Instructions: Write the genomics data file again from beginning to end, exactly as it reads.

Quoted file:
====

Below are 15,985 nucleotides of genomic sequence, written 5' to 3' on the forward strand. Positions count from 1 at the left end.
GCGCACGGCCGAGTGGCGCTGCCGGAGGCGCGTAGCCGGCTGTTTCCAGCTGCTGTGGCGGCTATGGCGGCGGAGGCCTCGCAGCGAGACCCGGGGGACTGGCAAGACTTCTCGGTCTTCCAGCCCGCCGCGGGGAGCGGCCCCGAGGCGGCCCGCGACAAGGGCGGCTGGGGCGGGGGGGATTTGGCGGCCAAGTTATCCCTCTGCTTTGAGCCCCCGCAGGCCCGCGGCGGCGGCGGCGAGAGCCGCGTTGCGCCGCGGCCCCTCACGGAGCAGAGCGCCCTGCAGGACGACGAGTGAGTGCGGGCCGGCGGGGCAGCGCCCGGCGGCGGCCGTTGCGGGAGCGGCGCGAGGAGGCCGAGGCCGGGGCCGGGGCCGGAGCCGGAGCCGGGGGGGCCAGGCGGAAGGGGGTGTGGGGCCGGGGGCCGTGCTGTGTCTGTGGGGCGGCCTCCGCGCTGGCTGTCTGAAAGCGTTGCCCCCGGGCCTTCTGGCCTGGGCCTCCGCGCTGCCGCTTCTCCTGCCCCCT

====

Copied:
Below are 15,985 nucleotides of genomic sequence, written 5' to 3' on the forward strand. Positions count from 1 at the left end.
GCGCACGGCCGAGTGGCGCTGCCGGAGGCGCGTAGCCGGCTGTTTCCAGCTGCTGTGGCGGCTATGGCGGCGGAGGCCTCGCAGCGAGACCCGGGGGACTGGCAAGACTTCTCGGTCTTCCAGCCCGCCGCGGGGAGCGGCCCCGAGGCGGCCCGCGACAAGGGCGGCTGGGGCGGGGGGGATTTGGCGGCCAAGTTATCCCTCTGCTTTGAGCCCCCGCAGGCCCGCGGCGGCGGCGGCGAGAGCCGCGTTGCGCCGCGGCCCCTCACGGAGCAGAGCGCCCTGCAGGACGACGAGTGAGTGCGGGCCGGCGGGGCAGCGCCCGGCGGCGGCCGTTGCGGGAGCGGCGCGAGGAGGCCGAGGCCGGGGCCGGGGCCGGAGCCGGAGCCGGGGGGGCCAGGCGGAAGGGGGTGTGGGGCCGGGGGCCGTGCTGTGTCTGTGGGGCGGCCTCCGCGCTGGCTGTCTGAAAGCGTTGCCCCCGGGCCTTCTGGCCTGGGCCTCCGCGCTGCCGCTTCTCCTGCCCCCT